By Penny Ward
Updated March 29, 1976 12:00 PM

The Little House on the Prairie near Independence, Kans. is about 1,000 miles from the Big House at 1600 Pennsylvania Avenue in Washington, D.C., and Roger MacBride, a 46-year-old lawyer, would like to make the trip. MacBride, originator of the Little House TV series, is the presidential candidate of the four-year-old Libertarian party. He will be on the ballot in 36 states championing an individualistic political faith—few taxes, few government services—that hearkens back to a simpler age. “There was a time in this country,” says the portly MacBride, “when people managed their own destinies. That was the bottom line of what America was all about.”

MacBride is the sole heir of Laura In-galls Wilder, the pioneer author whose Little House on the Prairie books extol the ideals of frontier individualism. The nine books (total sale: more than 10 million) have made him a rich man and provided the raw material for the successful TV series.

MacBride never met Laura Wilder, who died at 90 in 1957, nor is he related. He was, however, a close friend of her daughter, Rose Wilder Lane, who crusaded for libertarian ideals before there was a political party. Rose was the author of 15 books, one of which was condensed by MacBride’s father, a senior editor at Reader’s Digest. “Dad thought she was a terrific thinker,” MacBride recalls. “She became my mentor and influenced me as much as everyone else in my life combined.”

MacBride, who went to Princeton and Harvard Law School, became the attorney and business agent of the divorced, childless Rose. “I was her honorary grandson,” he says. “I called her Grandma.” When Rose died in 1968, MacBride inherited the estate.

While practicing law in Washington, he got the idea for a TV program based on the Little House books, worked up outlines and sold them to NBC. Since then, ABC has bought another idea of MacBride’s, a proposed series called The Young Pioneers, which is based on Rose Wilder Lane’s books.

MacBride’s TV interests now are almost overshadowed by his political career. He surfaced four years ago as a Republican representative to the electoral college from Virginia. Although Richard Nixon had carried his state, MacBride cast his vote for the Libertarian candidate, John Hospers of California. MacBride didn’t even know Hospers but figured his vote would strike a blow for the newly organized party, which he joined a few weeks later.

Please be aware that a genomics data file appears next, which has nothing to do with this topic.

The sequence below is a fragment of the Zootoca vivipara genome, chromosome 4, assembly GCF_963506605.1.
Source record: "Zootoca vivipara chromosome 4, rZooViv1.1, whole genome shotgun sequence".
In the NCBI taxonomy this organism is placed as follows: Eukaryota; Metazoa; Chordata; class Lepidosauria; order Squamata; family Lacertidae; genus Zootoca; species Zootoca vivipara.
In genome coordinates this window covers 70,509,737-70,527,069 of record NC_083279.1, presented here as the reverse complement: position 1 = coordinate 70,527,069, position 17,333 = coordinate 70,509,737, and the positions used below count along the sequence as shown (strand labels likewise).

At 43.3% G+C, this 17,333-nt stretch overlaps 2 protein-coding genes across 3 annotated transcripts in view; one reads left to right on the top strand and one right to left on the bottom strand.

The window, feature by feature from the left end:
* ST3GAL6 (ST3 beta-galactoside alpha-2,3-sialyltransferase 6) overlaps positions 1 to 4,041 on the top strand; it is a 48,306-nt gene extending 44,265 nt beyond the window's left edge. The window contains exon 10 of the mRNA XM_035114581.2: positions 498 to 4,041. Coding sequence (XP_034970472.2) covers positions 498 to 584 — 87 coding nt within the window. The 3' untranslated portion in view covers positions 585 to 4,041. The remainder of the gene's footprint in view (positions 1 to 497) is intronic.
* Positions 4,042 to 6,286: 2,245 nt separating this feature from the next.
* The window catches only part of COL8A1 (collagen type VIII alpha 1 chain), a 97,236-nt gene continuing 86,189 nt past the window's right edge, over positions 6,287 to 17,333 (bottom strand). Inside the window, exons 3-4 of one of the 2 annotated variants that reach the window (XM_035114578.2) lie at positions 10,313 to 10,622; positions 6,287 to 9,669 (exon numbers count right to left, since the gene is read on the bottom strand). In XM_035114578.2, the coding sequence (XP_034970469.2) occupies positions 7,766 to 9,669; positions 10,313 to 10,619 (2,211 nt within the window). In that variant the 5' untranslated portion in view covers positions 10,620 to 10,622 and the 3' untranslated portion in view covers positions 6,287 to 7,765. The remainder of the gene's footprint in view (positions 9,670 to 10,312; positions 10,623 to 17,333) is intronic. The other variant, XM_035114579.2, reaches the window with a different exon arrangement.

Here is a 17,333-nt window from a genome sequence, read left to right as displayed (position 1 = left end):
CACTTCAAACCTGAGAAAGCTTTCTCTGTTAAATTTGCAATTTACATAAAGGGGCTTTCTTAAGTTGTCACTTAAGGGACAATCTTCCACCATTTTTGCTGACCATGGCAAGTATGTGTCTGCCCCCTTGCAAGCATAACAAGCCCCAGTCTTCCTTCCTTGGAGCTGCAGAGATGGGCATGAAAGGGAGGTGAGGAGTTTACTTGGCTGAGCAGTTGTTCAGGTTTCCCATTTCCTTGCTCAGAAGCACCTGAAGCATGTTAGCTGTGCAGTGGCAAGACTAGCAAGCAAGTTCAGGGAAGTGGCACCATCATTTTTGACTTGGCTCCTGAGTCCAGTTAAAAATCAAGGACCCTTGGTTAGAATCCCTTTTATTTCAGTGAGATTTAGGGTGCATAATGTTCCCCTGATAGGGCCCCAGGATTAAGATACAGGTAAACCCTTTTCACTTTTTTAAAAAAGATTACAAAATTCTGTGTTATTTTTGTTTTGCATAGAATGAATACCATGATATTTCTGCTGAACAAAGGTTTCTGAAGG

Now the standard-bearer himself of the Libertarians, who claim 10,000 financial supporters, MacBride runs his campaign from a Washington headquarters and an office that once was the slave kitchen of his 166-year-old mansion in Esmont, Va. There are architects who believe the house was designed by Thomas Jefferson. From its long, white-columned porch, MacBride can look out over his herd of black Angus cattle and contemplate the millennium of diminished government.

MacBride and the Libertarians would reduce foreign commitments (“I’d retire Kissinger to Harvard to write his memoirs”), drop out of the U.N. and end most federal policing of such businesses as broadcasting and transportation. They would also abolish laws regulating prostitution, gambling, drug use and homosexuality. “We combine the best of McGovern and Goldwater,” MacBride says.

Often accompanied by his 6-year-old daughter, Abigail Adams MacBride, adopted during a marriage that ended four years ago, MacBride carries his message around the country in a propeller-driven DC-3. He suspects the Libertarians’ laissez-faire attitude on morals would have drawn tut-tuts from Laura Ingalls Wilder, but that she would have cheered their general philosophy. “It’s a return to her kind of spirit that we need,” he says. “It hasn’t been bred out of us. It’s just repressed. We can find it again.”